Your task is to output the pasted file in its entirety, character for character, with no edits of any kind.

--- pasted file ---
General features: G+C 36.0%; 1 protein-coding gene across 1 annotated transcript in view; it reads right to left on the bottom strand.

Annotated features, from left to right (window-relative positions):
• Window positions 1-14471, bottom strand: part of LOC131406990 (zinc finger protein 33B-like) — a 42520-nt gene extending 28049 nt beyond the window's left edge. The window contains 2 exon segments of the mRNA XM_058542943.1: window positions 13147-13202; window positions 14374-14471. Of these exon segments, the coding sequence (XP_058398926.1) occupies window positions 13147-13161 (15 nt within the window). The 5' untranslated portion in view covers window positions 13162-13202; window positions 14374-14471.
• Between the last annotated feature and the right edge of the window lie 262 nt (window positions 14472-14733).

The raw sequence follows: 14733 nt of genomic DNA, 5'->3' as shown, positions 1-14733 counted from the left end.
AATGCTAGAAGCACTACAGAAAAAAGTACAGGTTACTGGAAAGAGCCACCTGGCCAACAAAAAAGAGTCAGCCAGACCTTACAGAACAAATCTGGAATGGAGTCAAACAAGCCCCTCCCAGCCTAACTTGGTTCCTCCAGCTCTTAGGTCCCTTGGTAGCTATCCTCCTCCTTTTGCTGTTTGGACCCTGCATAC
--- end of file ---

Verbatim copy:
General features: G+C 36.0%; 1 protein-coding gene across 1 annotated transcript in view; it reads right to left on the bottom strand.

Annotated features, from left to right (window-relative positions):
• Window positions 1-14471, bottom strand: part of LOC131406990 (zinc finger protein 33B-like) — a 42520-nt gene extending 28049 nt beyond the window's left edge. The window contains 2 exon segments of the mRNA XM_058542943.1: window positions 13147-13202; window positions 14374-14471. Of these exon segments, the coding sequence (XP_058398926.1) occupies window positions 13147-13161 (15 nt within the window). The 5' untranslated portion in view covers window positions 13162-13202; window positions 14374-14471.
• Between the last annotated feature and the right edge of the window lie 262 nt (window positions 14472-14733).

The raw sequence follows: 14733 nt of genomic DNA, 5'->3' as shown, positions 1-14733 counted from the left end.
AATGCTAGAAGCACTACAGAAAAAAGTACAGGTTACTGGAAAGAGCCACCTGGCCAACAAAAAAGAGTCAGCCAGACCTTACAGAACAAATCTGGAATGGAGTCAAACAAGCCCCTCCCAGCCTAACTTGGTTCCTCCAGCTCTTAGGTCCCTTGGTAGCTATCCTCCTCCTTTTGCTGTTTGGACCCTGCATAC